Why Global Deflation May Not Be Bad News for Bitcoin ...
Why Global Deflation May Not Be Bad News for Bitcoin ...
Why Global Deflation May Not Be Bad News for Bitcoin ...
Why Global Deflation May Not Be Bad News for Bitcoin ...
Why Is bitcoin's deflation not bad? : Bitcoin
Could deflation cause problems for bitcoin? - CoinDesk
If deflation is a bad thing how can Bitcoin succeed?
With deflation there is less spending because people just want to hoard their money instead of spending/investing because their money will be worth more in the future. I see how Bitcoin can be successful as a store of value like gold. But I am not sure when it comes to be actual money or a monetary system. I like Bitcoin and I want it to be successful. I understand the value of network because of security done by the countless miner securing the network. Also the value of a decentralized, borderless, and unconfiscatable currency. That works 24/7 no weekends/ holidays off like our fiat system.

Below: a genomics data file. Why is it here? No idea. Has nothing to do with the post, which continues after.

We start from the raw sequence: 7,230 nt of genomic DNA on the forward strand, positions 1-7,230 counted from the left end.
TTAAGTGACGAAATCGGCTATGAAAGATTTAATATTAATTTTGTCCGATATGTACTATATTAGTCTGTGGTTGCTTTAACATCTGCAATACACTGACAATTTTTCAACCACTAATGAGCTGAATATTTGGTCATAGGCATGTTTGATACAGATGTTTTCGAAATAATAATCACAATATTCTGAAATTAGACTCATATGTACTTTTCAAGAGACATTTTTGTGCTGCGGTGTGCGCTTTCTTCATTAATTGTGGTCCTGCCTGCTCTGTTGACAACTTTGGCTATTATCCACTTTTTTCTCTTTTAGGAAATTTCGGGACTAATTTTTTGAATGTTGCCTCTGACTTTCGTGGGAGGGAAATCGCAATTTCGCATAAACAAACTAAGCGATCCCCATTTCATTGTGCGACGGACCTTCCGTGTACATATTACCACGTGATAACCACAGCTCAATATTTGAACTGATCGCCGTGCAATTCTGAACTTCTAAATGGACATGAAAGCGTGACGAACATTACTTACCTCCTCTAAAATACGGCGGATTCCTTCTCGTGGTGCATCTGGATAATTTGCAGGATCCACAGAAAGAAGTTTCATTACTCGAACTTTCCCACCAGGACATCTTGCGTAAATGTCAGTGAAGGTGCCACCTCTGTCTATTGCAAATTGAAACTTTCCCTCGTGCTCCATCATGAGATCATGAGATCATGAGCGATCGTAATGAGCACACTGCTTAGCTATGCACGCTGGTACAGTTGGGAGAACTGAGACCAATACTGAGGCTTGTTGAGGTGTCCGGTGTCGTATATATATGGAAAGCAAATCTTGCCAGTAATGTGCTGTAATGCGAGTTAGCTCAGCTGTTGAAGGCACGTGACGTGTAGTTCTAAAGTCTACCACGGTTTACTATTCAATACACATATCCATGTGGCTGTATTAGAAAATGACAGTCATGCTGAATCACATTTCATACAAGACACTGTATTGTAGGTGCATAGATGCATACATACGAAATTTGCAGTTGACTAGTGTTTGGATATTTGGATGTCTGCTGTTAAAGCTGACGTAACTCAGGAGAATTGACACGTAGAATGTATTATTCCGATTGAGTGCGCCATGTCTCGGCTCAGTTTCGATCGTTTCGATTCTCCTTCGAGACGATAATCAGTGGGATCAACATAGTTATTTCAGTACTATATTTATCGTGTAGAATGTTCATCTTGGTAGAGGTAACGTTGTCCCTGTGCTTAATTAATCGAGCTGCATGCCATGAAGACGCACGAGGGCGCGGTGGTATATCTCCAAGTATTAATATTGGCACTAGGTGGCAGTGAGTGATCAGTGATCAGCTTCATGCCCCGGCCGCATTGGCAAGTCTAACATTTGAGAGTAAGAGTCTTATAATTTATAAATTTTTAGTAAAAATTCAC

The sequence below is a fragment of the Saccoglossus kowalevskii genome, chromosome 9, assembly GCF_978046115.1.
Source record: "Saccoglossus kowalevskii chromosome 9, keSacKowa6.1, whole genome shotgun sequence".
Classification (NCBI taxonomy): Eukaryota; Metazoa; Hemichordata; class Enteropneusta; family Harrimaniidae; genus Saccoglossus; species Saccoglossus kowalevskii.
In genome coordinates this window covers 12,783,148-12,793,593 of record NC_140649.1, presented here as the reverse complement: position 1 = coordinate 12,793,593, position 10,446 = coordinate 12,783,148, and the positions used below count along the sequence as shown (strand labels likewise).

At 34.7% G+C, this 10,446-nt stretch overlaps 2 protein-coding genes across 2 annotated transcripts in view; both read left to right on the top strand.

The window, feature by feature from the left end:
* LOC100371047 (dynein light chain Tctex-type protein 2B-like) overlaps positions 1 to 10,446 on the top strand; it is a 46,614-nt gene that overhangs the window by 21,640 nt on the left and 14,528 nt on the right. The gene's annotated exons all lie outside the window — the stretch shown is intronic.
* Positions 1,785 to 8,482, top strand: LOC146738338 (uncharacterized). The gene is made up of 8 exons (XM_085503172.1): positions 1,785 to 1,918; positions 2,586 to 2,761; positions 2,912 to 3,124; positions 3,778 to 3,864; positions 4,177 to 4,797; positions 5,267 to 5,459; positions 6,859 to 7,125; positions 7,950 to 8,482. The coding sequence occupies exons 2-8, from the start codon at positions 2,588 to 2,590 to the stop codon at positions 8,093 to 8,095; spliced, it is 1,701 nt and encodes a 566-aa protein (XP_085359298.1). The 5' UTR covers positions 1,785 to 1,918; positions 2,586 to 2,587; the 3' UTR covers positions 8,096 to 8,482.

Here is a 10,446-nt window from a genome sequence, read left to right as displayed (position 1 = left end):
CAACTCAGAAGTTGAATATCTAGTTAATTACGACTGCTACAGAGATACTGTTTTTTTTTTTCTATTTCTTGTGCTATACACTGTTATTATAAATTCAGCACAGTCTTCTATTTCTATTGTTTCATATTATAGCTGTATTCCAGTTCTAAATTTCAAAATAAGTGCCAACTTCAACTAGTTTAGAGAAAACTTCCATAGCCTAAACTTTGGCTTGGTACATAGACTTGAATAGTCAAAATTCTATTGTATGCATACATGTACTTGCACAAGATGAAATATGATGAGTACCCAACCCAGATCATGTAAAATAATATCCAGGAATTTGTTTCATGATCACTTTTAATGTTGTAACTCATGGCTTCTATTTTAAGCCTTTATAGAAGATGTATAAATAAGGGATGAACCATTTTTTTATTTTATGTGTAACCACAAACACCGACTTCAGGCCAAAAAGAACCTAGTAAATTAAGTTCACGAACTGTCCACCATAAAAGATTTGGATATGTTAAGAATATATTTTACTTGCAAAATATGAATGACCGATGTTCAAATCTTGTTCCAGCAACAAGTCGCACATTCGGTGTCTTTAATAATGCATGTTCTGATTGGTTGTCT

Why is deflation, or lowering of prices, considered a bad thing if we are talking about commodity money such as Bitcoin?
Human productivity is measured in being able to do (buy) more with less time (money). Why do we need a currency such as Ampleforth which prevents this, when at the end of the day we all want lower prices?
08-31 07:48 - 'Did the FED buy iphones? Furthermore, stocks do well in an inflation range of 2-5%. And you probably meant deflation which would be pretty bad for stocks.' by /u/Spl00ky removed from /r/Bitcoin within 524-534min
Why Global Deflation May Not Be Bad News for Bitcoin